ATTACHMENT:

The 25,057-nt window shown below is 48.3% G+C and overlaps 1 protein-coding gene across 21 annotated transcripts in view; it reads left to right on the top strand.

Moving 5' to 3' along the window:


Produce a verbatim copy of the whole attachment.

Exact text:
The 25,057-nt window shown below is 48.3% G+C and overlaps 1 protein-coding gene across 21 annotated transcripts in view; it reads left to right on the top strand.

Moving 5' to 3' along the window: